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  Reply # 2024950 29-May-2018 16:04
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Just confirms what I already knew anyway.

 

 





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  Reply # 2024952 29-May-2018 16:08
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while i dont agree with everything , he  raises some good points .

 

 

 

https://www.nzherald.co.nz/business/news/article.cfm?c_id=3&objectid=12060698





Common sense is not as common as you think.


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  Reply # 2024953 29-May-2018 16:11
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That would be the hysteria propagated by media such as nzherald, stuff, tv1+3 the....

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  Reply # 2024958 29-May-2018 16:21
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I dont see any hysteria. I see an issue that someone was concerned about, didnt bother to get real life information, and proclaimed it was a serious health hazard. Thats not hysteria, thats a mistake. So, the correct info has been found, and it BAU now. Just clean the place.




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  Reply # 2024989 29-May-2018 16:34
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tdgeek:

 

I dont see any hysteria. I see an issue that someone was concerned about, didnt bother to get real life information, and proclaimed it was a serious health hazard. Thats not hysteria, thats a mistake. So, the correct info has been found, and it BAU now. Just clean the place.

 

 

I think if you read the "comments" section in this article:

 

https://www.stuff.co.nz/the-press/news/103662267/canterbury-mum-finds-out-her-house-is-contaminated-with-p-from-a-complete-stranger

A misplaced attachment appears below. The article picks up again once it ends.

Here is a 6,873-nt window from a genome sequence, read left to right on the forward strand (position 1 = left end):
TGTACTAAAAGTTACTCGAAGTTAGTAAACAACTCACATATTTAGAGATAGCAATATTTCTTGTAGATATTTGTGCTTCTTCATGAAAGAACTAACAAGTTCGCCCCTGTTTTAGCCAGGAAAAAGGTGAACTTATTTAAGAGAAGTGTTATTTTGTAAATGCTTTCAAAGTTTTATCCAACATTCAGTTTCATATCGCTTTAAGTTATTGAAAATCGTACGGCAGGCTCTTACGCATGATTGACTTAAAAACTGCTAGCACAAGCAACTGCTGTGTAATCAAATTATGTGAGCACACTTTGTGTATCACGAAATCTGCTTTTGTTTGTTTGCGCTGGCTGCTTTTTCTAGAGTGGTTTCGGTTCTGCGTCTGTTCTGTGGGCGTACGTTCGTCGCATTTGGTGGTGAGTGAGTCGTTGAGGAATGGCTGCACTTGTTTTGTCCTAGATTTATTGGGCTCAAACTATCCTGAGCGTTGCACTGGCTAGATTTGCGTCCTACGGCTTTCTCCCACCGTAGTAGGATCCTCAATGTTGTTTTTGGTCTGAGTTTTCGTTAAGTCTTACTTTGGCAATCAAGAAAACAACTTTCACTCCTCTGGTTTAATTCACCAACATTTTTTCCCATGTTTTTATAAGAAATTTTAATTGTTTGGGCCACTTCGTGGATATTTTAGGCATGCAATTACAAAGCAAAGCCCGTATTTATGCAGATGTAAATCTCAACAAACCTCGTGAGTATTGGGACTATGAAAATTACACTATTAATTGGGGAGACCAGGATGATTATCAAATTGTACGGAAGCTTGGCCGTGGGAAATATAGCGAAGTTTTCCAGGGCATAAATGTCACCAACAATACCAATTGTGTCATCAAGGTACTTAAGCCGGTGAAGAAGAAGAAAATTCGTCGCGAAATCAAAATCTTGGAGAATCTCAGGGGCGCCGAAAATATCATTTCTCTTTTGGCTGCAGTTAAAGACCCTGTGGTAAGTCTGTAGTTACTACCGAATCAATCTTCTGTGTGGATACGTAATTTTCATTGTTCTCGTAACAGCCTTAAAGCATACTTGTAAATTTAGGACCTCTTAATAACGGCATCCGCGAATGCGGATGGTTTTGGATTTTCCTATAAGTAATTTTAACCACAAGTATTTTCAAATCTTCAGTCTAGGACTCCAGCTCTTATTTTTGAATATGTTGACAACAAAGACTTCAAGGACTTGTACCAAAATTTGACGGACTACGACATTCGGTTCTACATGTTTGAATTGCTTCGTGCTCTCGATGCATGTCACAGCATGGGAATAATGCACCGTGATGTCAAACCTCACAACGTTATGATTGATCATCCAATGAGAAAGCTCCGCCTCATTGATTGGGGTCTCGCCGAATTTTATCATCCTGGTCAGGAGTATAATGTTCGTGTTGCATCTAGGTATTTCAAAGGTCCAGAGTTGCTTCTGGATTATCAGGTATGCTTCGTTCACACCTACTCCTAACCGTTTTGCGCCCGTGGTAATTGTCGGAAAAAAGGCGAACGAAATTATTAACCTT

There seemed to be a fair bit of hysteria going on.


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  Reply # 2025005 29-May-2018 16:51
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Jeez, in my ignorance I though the only safety issue with meth houses was where it was used as a lab. Seems obvious to me that having someone smoke in the place was hardly going to turn it toxic death trap. 

 

 


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  Reply # 2025007 29-May-2018 16:54
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Fred99:

 

tdgeek:

 

I dont see any hysteria. I see an issue that someone was concerned about, didnt bother to get real life information, and proclaimed it was a serious health hazard. Thats not hysteria, thats a mistake. So, the correct info has been found, and it BAU now. Just clean the place.

 

 

I think if you read the "comments" section in this article:

 

https://www.stuff.co.nz/the-press/news/103662267/canterbury-mum-finds-out-her-house-is-contaminated-with-p-from-a-complete-stranger

 

There seemed to be a fair bit of hysteria going on.

 

 

Stuff comments! Thats hysteria the natural way.  Yeah, nah. I go by the amount of news on it, every now and then there is a news item of someone affected by moving out. Thats all I see, infrequently. Not hysteria. 


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  Reply # 2025008 29-May-2018 16:54
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The testing industry was very opportunist in relation to meth testing.  I'm not sure the MoH can be directly blamed for that, but they could have responded and clarified a lot more rapidly, especially as at most  desktop study was required.

 

I suspect Gluckman has commissioned this study specifically to make point about science not being used appropriately, as well as to underscore the usefulness of his office to the new govt.





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  Reply # 2025040 29-May-2018 18:03
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I seem to recall someone from Health saying that they were shouting as loud as they could that Housing were over-reacting but getting nowhere. The Minister of Health at the time wasn't known for overworking himself.

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  Reply # 2025055 29-May-2018 19:15
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It's a big business now and some companies are not going to be pleased with this news!


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  Reply # 2025056 29-May-2018 19:17
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thecatsgoolies:

 

It's a big business now and some companies are not going to be pleased with this news!

 

 

I saw that. We find now meth isn't much of an issue, mould is much worse. The meth cleaners are now up in arms, contradicting the evidence, as there is apparently no evidence.